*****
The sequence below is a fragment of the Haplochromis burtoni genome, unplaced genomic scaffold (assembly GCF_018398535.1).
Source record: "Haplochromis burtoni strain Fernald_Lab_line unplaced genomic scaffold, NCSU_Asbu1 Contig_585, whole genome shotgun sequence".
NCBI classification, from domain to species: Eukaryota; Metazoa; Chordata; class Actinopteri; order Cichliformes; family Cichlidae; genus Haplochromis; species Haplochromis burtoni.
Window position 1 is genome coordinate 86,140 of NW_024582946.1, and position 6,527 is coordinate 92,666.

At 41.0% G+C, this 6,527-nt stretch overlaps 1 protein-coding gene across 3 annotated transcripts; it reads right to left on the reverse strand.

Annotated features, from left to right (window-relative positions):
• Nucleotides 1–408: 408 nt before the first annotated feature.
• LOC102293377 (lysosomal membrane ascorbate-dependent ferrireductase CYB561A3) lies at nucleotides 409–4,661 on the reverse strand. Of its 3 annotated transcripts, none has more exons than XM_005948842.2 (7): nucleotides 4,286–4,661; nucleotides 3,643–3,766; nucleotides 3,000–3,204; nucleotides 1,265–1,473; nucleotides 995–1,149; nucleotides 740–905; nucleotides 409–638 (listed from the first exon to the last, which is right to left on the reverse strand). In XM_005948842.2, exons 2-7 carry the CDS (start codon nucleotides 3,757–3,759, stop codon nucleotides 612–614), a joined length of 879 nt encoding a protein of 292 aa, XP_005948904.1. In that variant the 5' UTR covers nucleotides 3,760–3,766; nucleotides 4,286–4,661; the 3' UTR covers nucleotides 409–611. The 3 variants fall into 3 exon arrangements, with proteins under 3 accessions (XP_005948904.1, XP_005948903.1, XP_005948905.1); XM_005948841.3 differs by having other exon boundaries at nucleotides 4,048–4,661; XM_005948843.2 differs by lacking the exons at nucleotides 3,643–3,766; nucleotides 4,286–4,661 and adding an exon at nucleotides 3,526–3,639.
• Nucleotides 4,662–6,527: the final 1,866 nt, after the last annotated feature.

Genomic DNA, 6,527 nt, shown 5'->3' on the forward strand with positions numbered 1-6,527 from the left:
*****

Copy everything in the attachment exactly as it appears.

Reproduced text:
The sequence below is a fragment of the Haplochromis burtoni genome, unplaced genomic scaffold (assembly GCF_018398535.1).
Source record: "Haplochromis burtoni strain Fernald_Lab_line unplaced genomic scaffold, NCSU_Asbu1 Contig_585, whole genome shotgun sequence".
NCBI classification, from domain to species: Eukaryota; Metazoa; Chordata; class Actinopteri; order Cichliformes; family Cichlidae; genus Haplochromis; species Haplochromis burtoni.
Window position 1 is genome coordinate 86,140 of NW_024582946.1, and position 6,527 is coordinate 92,666.

At 41.0% G+C, this 6,527-nt stretch overlaps 1 protein-coding gene across 3 annotated transcripts; it reads right to left on the reverse strand.

Annotated features, from left to right (window-relative positions):
• Nucleotides 1–408: 408 nt before the first annotated feature.
• LOC102293377 (lysosomal membrane ascorbate-dependent ferrireductase CYB561A3) lies at nucleotides 409–4,661 on the reverse strand. Of its 3 annotated transcripts, none has more exons than XM_005948842.2 (7): nucleotides 4,286–4,661; nucleotides 3,643–3,766; nucleotides 3,000–3,204; nucleotides 1,265–1,473; nucleotides 995–1,149; nucleotides 740–905; nucleotides 409–638 (listed from the first exon to the last, which is right to left on the reverse strand). In XM_005948842.2, exons 2-7 carry the CDS (start codon nucleotides 3,757–3,759, stop codon nucleotides 612–614), a joined length of 879 nt encoding a protein of 292 aa, XP_005948904.1. In that variant the 5' UTR covers nucleotides 3,760–3,766; nucleotides 4,286–4,661; the 3' UTR covers nucleotides 409–611. The 3 variants fall into 3 exon arrangements, with proteins under 3 accessions (XP_005948904.1, XP_005948903.1, XP_005948905.1); XM_005948841.3 differs by having other exon boundaries at nucleotides 4,048–4,661; XM_005948843.2 differs by lacking the exons at nucleotides 3,643–3,766; nucleotides 4,286–4,661 and adding an exon at nucleotides 3,526–3,639.
• Nucleotides 4,662–6,527: the final 1,866 nt, after the last annotated feature.

Genomic DNA, 6,527 nt, shown 5'->3' on the forward strand with positions numbered 1-6,527 from the left: